Post production technology and services innovator Mad Old Nut Productions (MONP) has unveiled Apart But Together (ABT), a lagless remote editing solution for editors that delivers 99 percent of the office experience, 100 percent of the time. It has been used successfully to edit a string of episodic shows for Warner Bros. and The CW, including Batwoman,
The Flash and
Photo: 'All American' editor Finnian Murray
“Before the pandemic we didn’t use any sort of remote editing on any regular basis,” explains Rob Smith, director of operations at MONP. “When everyone was getting sent home, we could see what was coming down the pipe. We knew that editors were frustrated with existing work-from-home technologies.”
The delay in using a PCoIP set-up and the lack of confidence everyone has in what they are seeing on a monitor “makes remote desktops unsuitable for craft editors,” he explains. “What’s more, we didn’t think remote desktop was going to be an acceptable option for our clients.”
It was Todd Ulman, founder, chairman & CEO of Mad Old Nut (https://madoldnut.com), who led the way.
“Our clients were working with existing work-from-home technologies, but we saw a way to make them work more efficiently and collaboratively,” says Ulman.
Ulman tasked the facility’s engineering team to create a technology that emulated the experience of the cutting room.
“There were clear guidelines; the media must be on the system and everything must stay shared, and we must have proper Avid bin locking and seamless project management,” says Smith.
That meant recreating a shared storage experience anywhere, which allowed editors a full office experience. By late July, Mad Old Nut was able to roll out ABT in time to service the upcoming season of episodic dramas.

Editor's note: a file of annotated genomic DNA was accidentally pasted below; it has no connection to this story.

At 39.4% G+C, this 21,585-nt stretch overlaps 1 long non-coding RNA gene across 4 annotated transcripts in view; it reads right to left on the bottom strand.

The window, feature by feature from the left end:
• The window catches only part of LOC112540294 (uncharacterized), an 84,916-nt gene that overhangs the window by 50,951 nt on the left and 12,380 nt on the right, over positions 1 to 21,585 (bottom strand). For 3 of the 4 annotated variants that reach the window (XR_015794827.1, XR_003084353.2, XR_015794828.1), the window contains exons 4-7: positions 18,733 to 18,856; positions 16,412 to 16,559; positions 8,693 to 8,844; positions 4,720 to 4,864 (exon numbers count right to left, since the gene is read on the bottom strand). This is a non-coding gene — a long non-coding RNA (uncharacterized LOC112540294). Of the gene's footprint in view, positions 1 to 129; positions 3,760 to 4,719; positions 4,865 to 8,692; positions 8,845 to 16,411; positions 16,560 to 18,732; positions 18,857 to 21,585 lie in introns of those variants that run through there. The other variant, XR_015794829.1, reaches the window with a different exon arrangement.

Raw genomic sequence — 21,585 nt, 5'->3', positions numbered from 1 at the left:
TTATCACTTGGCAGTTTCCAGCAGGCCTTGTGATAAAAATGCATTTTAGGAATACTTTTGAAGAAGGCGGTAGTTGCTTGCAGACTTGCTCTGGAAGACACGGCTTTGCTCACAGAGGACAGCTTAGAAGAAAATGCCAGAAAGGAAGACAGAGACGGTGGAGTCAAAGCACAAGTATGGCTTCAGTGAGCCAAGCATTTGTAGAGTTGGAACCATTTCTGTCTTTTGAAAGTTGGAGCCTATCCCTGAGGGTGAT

“We tested the system ahead of time,” notes Smith. “We knew it worked and knew that we could convince shows that this was the right way to do it. Our shows agreed and we rolled out with it.”
What Mad Old Nut devised was a way to keep the media in-sync between various home systems while the media itself resides on an always encrypted RAID, attached to their Avid system. To do this they leveraged some of the facets of APFS and Sohonet’s FileStore technology so that editors' media moved and synced between home and office systems seamlessly, just as if they were in the office working on an Avid NEXIS.
“Every edit system has a RAID attached to it that is basically taking the place of the Avid NEXIS in the WFH environment,” explains Smith. “The NEXIS’s traditional setup is housed at the show’s offices, where they have office systems that also are always in-sync. They connect like they always did, directly to the NEXIS, and we have a proprietary ABT monitoring station that syncs the NEXIS with the WFH world. An editor can be at home, jump in the car, go to their office machine, and pick up where they left off.”
ABT is always encrypted and fully secure, with none of the lag inherent to remote desktop protocols.
“Other systems require you to have an engineering degree to manage moving media. Ours does it automatically,” Ulman says.